We must fight to keep the negative thoughts of defeat from stealing our joy. We are weak and sinful. Our joy does not come from our own strength and self-discipline. It comes from the fact that we are forgiven. Our perseverance comes from learning to quickly run head long into the arms of our forgiving Father when we stumble and fall. It is always bad for our souls when we linger in the negative thoughts away from the presence of our Lord.

Physical (Racing Someone Else’s Race):
Nothing gets me to implode quicker than racing someone else’s race.  I have to fight the over exuberance of chasing after other competitors.  It is easy to start chasing someone else beyond your ability and find yourself exhausted along the edge of the road.  When someone passes me, I work to trust my strategy.  I control the discouraging emotions of being passed and look for encouragement of being in the same race as that exceptional person.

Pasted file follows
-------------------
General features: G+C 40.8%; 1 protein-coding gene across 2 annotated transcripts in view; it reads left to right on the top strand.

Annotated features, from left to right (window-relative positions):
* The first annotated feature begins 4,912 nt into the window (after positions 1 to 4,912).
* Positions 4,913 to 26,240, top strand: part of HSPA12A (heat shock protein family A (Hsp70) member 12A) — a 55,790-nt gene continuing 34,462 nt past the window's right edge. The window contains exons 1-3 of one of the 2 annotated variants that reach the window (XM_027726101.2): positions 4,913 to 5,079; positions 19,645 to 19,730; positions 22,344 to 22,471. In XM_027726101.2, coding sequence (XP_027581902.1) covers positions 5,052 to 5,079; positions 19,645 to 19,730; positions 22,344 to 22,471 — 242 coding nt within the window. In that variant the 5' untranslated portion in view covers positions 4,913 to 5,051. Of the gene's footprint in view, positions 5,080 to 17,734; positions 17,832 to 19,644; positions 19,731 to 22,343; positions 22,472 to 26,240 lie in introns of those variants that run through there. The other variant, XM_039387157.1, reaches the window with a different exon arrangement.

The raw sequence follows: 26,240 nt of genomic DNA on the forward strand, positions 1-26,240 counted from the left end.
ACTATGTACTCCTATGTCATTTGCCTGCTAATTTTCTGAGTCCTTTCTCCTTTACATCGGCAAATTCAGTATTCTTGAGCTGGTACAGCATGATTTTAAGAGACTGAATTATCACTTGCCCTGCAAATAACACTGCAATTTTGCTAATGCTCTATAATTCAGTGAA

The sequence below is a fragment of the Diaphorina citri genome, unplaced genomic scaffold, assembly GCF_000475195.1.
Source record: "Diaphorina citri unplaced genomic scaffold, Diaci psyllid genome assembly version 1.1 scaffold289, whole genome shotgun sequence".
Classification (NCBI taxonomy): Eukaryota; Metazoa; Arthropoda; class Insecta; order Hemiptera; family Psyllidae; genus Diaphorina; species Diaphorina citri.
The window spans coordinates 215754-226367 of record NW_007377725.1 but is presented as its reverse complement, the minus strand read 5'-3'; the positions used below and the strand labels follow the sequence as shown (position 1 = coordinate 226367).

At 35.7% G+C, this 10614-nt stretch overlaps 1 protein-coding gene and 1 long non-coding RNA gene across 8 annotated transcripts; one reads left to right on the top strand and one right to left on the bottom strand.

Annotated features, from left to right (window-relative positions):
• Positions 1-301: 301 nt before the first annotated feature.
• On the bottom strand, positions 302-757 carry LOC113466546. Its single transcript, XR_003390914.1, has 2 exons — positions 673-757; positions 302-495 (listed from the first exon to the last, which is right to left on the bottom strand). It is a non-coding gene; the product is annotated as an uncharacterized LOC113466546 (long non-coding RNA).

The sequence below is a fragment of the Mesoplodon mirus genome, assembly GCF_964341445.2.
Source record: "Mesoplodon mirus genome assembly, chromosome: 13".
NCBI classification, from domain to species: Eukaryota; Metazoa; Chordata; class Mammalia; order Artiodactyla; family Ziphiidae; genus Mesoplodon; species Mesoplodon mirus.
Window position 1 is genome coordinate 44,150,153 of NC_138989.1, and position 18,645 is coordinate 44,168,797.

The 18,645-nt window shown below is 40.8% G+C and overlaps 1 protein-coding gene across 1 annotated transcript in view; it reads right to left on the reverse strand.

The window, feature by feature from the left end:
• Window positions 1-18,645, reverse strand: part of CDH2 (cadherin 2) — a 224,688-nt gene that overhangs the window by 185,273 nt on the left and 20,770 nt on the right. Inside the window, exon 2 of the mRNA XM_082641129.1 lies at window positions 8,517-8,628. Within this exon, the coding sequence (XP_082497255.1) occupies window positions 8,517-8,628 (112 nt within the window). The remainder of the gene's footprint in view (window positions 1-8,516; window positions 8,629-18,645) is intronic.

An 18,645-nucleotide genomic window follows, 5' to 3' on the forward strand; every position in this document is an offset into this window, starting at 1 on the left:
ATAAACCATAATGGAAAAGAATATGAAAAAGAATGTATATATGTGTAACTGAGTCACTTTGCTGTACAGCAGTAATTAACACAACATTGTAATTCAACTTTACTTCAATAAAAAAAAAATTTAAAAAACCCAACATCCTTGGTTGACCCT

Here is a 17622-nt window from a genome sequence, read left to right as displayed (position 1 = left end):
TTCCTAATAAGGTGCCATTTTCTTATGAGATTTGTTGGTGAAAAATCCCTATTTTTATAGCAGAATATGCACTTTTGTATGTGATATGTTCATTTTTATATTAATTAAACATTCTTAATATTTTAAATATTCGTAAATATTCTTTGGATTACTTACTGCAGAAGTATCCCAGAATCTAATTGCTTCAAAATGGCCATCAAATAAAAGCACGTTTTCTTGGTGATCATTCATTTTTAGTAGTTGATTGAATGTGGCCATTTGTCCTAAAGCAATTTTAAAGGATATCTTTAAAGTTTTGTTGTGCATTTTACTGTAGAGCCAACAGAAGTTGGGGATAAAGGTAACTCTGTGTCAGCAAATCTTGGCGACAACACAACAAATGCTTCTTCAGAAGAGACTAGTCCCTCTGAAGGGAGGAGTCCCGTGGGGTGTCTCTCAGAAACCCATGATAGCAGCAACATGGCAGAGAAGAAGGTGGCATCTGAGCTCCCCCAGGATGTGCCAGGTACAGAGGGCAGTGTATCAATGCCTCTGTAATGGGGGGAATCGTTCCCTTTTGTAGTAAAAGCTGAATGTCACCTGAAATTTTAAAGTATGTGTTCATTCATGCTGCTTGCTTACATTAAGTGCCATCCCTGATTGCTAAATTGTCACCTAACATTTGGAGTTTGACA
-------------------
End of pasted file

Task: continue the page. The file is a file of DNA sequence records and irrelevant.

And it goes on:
Spiritual (Living Someone Else’s Faith):
The other area where I have imploded spiritually is through an unhealthy desire for the faith of others.  I have chased after the faith of others and wondered why I was unable to do what they had done.  I have ladened myself with the latest spiritual self-help methods.  I have thought that if I just followed prescribed spiritual disciplines than I would be able to live a life of personal holiness. It is easy to allow a healthy appreciation of the faith that God has blessed other brothers and sister in Christ with to transform into an unhealthy concept that our sanctification is wholly based upon our efforts.